Cedar River Crests at Nearly 16 Feet in Palo Saturday Night

By Emily Busse, Reporter

Floodwaters of the Cedar River rise around a house on Linn Drive in southeast Palo on Friday, May 31, 2013. (Liz Martin/The Gazette-KCRG)

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By Aaron Hepker

PALO, Iowa - Following days of increasing anxiety corresponding with rising river levels, the crest of the Cedar River at Palo occurred around 10 p.m. Saturday night

The river crested at 15.67 feet and began slowly going down. There was no major damage to the city or the area, city officials reported Sunday morning.

The early crest upriver in Vinton Saturday morning was “encouraging,” said Palo City Councilman Micah Mogle, because it pushed the estimated crest in Palo up. However, Mogle emphasized they braced for the 17-foot level they initially anticipated.

“I think the atmosphere is that we’ve made very diligent preparations and now we’re at the mercy of Mother Nature and the weather,” Mogle said.

Officials issued a voluntary evacuation notice for residents in affected areas and encouraged anyone in danger of flooding to utilize sandbags available at the City Maintenance Shop.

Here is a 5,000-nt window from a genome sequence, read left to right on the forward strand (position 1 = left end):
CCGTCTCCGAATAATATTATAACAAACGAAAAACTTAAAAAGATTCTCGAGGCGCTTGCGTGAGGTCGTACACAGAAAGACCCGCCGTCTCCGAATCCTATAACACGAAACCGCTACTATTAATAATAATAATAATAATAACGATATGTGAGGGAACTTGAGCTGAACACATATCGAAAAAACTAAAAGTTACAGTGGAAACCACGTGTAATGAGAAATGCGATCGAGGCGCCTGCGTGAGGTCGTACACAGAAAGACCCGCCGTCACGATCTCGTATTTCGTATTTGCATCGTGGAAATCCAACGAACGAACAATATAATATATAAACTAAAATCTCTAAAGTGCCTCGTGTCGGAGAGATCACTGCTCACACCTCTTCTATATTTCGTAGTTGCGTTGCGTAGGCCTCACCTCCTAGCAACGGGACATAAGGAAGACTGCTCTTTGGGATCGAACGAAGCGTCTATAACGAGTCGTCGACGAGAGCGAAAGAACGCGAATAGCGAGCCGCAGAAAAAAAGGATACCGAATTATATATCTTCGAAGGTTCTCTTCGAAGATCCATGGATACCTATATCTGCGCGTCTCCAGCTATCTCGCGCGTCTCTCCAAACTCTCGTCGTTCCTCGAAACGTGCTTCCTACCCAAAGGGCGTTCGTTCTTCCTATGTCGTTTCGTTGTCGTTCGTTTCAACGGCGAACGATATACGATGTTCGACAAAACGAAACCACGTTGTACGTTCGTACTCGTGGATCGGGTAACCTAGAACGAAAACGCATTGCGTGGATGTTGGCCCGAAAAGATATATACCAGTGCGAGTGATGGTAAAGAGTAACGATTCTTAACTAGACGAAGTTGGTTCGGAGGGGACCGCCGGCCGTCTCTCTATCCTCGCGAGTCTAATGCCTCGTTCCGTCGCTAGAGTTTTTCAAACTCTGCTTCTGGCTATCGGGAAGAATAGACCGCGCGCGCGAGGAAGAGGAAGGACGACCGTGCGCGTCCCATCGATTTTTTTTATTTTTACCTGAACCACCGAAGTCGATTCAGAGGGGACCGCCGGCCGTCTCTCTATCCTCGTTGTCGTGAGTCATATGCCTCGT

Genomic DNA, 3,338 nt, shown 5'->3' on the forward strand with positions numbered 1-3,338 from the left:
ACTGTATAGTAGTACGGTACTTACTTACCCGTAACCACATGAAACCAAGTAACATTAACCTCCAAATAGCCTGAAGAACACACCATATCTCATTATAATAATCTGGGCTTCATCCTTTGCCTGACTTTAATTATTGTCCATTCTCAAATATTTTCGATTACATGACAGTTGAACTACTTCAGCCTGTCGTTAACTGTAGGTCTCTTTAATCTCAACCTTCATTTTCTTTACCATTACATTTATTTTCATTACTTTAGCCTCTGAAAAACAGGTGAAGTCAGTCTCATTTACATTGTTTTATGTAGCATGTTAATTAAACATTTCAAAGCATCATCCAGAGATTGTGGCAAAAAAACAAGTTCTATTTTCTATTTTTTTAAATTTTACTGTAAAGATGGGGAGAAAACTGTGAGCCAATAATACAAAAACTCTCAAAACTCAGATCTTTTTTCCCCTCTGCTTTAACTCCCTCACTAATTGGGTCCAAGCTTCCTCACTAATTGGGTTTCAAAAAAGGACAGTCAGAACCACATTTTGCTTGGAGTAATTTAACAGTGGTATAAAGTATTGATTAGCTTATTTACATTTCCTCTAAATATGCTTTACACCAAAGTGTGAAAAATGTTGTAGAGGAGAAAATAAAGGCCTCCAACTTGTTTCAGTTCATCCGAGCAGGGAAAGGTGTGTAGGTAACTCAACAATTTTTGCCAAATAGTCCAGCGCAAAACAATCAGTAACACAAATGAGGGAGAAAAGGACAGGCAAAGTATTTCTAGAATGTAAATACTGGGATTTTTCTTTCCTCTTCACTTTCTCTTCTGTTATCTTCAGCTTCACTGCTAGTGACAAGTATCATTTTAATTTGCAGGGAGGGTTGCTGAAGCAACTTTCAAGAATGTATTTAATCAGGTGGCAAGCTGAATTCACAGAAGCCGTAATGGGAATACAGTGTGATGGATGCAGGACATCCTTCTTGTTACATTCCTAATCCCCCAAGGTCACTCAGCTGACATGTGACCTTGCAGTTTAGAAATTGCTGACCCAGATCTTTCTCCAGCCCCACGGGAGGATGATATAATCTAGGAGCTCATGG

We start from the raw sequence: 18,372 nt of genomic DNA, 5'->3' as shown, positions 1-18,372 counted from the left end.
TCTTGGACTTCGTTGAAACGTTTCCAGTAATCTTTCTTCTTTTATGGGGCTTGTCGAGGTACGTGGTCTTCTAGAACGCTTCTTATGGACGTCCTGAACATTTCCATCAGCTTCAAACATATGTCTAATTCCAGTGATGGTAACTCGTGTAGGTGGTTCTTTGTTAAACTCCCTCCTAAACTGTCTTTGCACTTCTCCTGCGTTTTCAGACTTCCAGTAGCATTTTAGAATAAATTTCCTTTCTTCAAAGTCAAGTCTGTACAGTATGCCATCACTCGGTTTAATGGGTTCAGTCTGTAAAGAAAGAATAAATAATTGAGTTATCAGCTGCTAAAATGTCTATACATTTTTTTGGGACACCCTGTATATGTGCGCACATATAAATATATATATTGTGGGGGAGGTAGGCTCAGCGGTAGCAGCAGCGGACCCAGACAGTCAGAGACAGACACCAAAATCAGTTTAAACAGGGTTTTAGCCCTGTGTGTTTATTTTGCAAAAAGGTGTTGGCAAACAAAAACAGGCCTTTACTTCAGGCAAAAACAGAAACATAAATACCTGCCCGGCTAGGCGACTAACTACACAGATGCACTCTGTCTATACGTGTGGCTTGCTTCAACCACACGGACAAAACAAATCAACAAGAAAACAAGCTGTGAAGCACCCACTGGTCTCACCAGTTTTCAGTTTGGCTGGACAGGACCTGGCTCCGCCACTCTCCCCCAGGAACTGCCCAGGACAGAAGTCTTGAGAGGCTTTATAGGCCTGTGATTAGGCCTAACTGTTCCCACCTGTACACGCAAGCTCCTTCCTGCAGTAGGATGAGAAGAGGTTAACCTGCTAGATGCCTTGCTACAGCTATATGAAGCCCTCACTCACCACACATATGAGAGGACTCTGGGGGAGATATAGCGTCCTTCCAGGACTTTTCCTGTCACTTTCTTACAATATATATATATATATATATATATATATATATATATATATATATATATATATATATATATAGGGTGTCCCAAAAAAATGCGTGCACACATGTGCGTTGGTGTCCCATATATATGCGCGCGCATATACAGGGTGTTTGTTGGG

The primary risk was for basement flooding, Mogle said, and they are urging residents to plug sewer and floor drains to prevent back up. Water restrictions put in place Saturday evening were lifted Sunday morning following the crest.

Though Mogle underscored that residents are not out of danger at this point, they are cautiously optimistic.

“Thankfully we’re seeing a gradual rise and not a spike. Vinton [cresting early] was very encouraging,” he said. “Everything is trending the way we need it to trend right now and we hope it stays that way.”

Palo resident Fred Moyer lives outside the flooding area, but his daughter’s home sits directly in the path of potential flooding on Palo’s southeast side. He said he spent the day yesterday helping move everything up from her basement.

“The knowledge is there from five years ago,” he said as he looked over flood maps in Palo’s City Hall Saturday. “Palo is being much more proactive about keeping citizens aware.”

Cedar Rapids resident Ron Irvin spent the day on Palo’s southeast side Saturday, helping haul his mother’s possessions up from her basement on Thompson Drive as flood waters crept up Linn Drive a few yards away.

Irvin said he didn’t think residents in Palo are overly alarmed by the flooding, and he said it seems people are more prepared than in 2008.

“I don’t know if anyone can say how much it’ll flood,” he said. “…Better to be safe than sorry.”

As Palo waited for the crest Saturday night, Moyer described their current position as a waiting game.

“We’re at this hairy edge right now where…are the three sump pumps going to handle it? Or will we have a swimming pool in the basement?” he said.

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